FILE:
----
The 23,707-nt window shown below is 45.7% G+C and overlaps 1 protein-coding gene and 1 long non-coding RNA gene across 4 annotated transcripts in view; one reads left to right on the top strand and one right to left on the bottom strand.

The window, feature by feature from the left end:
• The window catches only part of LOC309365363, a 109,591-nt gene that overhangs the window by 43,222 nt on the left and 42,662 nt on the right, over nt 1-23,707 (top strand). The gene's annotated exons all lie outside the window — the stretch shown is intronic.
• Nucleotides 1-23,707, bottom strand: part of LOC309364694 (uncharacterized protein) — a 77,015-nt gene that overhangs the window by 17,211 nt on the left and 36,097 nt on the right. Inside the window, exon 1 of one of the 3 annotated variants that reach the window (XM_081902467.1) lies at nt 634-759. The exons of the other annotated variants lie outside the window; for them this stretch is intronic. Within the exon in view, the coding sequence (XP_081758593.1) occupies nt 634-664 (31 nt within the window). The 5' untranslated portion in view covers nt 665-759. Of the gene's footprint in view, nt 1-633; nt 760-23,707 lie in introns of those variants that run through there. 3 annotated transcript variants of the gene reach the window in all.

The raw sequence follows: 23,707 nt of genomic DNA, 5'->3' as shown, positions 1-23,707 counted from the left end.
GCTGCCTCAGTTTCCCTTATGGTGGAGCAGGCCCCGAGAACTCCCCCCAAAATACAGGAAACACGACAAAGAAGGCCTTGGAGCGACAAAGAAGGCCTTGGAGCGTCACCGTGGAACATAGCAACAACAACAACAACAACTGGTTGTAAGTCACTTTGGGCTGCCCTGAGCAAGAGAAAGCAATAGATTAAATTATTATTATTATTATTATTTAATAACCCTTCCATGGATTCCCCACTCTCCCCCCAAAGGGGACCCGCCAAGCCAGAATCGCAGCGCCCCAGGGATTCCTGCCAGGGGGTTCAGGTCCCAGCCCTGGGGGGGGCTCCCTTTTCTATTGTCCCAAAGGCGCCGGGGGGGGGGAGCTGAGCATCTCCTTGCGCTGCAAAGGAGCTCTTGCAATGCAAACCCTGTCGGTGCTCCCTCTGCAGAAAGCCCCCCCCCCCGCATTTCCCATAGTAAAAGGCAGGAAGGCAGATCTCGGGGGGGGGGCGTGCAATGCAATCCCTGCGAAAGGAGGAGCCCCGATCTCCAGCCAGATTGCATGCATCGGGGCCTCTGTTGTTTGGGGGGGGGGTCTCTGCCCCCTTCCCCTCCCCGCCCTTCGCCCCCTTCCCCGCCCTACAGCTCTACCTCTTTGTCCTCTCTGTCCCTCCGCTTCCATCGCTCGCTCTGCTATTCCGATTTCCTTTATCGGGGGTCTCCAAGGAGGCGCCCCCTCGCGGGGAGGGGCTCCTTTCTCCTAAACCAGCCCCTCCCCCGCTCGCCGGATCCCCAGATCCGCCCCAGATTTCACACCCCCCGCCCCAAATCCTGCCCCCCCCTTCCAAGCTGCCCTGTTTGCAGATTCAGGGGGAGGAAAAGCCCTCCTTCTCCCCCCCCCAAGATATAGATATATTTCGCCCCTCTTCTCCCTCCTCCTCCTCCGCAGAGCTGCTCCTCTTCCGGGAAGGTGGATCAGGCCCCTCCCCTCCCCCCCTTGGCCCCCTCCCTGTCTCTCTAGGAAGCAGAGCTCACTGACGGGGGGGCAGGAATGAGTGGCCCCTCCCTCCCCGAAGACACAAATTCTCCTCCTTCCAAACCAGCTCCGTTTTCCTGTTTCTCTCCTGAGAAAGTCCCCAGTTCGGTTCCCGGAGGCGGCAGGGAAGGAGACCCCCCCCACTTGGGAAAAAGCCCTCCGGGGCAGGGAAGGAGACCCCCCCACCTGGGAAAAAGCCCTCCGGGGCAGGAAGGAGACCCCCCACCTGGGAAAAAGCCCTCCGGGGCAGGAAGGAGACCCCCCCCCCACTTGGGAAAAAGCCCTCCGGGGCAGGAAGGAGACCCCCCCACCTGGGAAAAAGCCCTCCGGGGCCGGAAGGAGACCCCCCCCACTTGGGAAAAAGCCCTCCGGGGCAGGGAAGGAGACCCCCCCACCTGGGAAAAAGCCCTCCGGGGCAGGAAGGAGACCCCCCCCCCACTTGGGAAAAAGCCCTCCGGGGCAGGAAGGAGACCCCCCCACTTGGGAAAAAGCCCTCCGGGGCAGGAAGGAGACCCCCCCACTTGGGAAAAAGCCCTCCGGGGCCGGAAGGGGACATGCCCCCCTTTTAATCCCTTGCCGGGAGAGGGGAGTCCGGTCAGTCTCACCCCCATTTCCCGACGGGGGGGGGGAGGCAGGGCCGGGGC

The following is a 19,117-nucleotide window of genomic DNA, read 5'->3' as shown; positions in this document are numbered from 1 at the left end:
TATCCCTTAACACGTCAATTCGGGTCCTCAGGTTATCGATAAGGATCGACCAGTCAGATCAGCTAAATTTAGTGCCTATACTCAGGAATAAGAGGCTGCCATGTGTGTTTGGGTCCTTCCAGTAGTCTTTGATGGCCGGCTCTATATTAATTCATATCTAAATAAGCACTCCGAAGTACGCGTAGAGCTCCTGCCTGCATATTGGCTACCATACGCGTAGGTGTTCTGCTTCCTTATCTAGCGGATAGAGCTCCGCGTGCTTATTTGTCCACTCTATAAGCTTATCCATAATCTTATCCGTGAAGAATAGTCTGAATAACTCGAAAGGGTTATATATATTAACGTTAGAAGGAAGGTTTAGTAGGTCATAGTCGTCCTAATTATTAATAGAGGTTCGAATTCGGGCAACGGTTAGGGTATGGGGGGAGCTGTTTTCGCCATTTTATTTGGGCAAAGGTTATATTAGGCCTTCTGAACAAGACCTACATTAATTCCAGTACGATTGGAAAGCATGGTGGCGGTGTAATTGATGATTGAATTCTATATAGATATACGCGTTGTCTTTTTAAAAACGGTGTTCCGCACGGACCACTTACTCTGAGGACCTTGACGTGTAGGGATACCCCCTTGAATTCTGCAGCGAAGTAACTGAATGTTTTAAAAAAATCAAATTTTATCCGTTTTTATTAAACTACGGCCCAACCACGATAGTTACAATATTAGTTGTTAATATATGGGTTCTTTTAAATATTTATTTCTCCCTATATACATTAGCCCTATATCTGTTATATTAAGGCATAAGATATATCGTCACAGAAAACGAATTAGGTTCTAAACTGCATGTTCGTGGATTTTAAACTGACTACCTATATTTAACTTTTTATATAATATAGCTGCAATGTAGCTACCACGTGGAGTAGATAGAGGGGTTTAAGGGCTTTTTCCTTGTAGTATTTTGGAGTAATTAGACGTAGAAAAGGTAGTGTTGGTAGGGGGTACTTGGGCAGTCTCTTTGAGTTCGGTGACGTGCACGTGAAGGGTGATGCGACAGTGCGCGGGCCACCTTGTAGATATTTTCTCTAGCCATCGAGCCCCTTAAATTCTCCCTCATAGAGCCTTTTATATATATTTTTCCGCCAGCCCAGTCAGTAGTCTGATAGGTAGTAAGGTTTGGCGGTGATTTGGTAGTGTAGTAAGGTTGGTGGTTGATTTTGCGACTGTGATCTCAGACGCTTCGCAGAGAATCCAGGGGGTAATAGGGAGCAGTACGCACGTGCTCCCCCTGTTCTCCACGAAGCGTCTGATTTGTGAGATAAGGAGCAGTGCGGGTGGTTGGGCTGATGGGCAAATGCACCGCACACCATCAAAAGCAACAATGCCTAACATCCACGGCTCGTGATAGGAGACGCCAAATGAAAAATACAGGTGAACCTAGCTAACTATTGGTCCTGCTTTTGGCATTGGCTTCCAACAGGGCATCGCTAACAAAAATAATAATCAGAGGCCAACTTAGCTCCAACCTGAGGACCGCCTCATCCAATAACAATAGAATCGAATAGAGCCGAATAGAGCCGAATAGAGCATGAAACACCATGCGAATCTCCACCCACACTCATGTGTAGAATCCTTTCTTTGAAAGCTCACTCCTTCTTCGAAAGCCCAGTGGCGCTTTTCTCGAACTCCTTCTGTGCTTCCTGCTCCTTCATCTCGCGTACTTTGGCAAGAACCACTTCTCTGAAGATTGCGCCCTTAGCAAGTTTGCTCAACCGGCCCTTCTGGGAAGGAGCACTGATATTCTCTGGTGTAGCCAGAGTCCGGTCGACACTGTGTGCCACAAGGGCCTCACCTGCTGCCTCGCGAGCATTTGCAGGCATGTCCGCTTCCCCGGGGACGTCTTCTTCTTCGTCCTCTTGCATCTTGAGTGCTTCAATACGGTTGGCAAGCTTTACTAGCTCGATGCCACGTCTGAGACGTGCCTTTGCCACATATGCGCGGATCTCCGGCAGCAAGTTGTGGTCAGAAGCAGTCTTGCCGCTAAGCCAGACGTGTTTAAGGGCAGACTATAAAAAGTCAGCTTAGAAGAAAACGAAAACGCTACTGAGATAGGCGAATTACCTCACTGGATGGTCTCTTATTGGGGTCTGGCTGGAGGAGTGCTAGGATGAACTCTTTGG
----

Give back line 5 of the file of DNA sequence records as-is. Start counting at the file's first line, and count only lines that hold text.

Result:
The raw sequence follows: 23,707 nt of genomic DNA, 5'->3' as shown, positions 1-23,707 counted from the left end.